In Nigeria and many developing countries, governments establish consumers’ agencies and regulations. These bodies and regulations set standards for manufactured goods and services, examine commodities put on sale to ensure that certain minimum standards are met or maintained, and that goods are safe for consumption. Next, we will examine some government-established standards setting consumers’ agencies in Nigeria.
The following agencies exist in Nigeria:
A. Standards Organisation of Nigeria (SON)
This is a body formed in 1970 and it carries out the following duties:
1. Standardises the methods and products of industries throughout Nigeria.
2. Ensures that manufacturers comply with the standardised policy of the government.
3. Establishes, designates and approves standards in respect of metrology (weights and measures), materials. structures. commodities and processes for the certification of products and commerce and industries throughout Nigeria.
4. Generally advises the federal government on the national policy on standard specification, metrology and quality control.
5. Provides necessary measures for quality control of raw materials and products in conformity with standard specifications.
6. Undertakes organic tests, investigations, and standards of reference for calibration, as necessary, into the quality of materials, facilities and products in Nigeria.
7. Establishes quality assurance system including certification of factories, laboratories, and product.
This organisation has established many standards for use in Nigeria. For instance, it has made it mandatory since 1986, that all goods. such as tinned milk, lager beer and canned fish produced should carry expiration dates.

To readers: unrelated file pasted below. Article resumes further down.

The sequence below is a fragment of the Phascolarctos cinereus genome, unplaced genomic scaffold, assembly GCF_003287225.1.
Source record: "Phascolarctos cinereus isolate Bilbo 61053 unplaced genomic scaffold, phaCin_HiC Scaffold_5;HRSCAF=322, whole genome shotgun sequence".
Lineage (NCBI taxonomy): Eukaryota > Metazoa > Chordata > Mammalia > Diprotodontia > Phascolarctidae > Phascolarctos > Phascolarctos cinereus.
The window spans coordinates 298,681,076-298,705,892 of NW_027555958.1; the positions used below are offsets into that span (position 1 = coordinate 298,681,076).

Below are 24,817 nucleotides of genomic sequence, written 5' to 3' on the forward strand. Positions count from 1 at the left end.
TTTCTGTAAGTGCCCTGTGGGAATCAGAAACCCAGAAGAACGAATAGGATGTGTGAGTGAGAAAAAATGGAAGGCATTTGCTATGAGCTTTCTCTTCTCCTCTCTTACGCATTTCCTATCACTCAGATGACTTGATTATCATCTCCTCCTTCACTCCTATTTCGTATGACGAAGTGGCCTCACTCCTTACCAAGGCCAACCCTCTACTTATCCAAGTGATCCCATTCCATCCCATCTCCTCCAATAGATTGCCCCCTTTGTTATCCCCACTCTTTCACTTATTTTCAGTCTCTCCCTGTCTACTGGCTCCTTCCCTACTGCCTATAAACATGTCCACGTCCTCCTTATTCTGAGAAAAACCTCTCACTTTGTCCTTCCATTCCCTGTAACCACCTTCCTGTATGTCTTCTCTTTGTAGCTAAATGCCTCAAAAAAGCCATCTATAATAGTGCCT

B. The Price Control Board
This board, constituted in 1970, has a price control committee in each state of the country. The committee assists the board to achieve its objectives which include:
1. Exercising control, through selective price controls, surveillance, and supervision over the structures of basic importance in the Nigerian economy;
2. Stabilising general price levels, controlling profiteering, and containing inflationary pressures in the economy, while at the same time avoiding the use of force, thus minimising black marketing.
3. Protecting the interest of low income earners.
For these objectives to be achieved, the Board was empowered to:
1. Check the branding of goods.
2. Control prices.
3. Seize goods not in conformity with the Board’s objectives and thus liable to forfeiture; and even the Board may seal the business premises of erring businesses.
C. Food and Drug Department
This department was formed in 1974 within the ministry of health at both federal and state levels. The department is concerned with the regulation of manufactured goods, sales, and advertisement of food, drugs, cosmetics, and related items. The objectives of this department include:
1. Prohibiting the sale of any goods that:
a. has a harmful or poisonous substance.
b. is unfit for consumption by humans.
c. consists in whole, or in part, of any filthy, diseased, disgusting or rotten substance.
2. Prohibiting the sales of any good prepared under unsanitary condition.
3. Prohibiting the sales of any adulterated good to consumers.
4. Checking false advertisement of goods (foods and drugs).
5 Seeing to it that every drug, by composition, is up to required content and in the required proportion.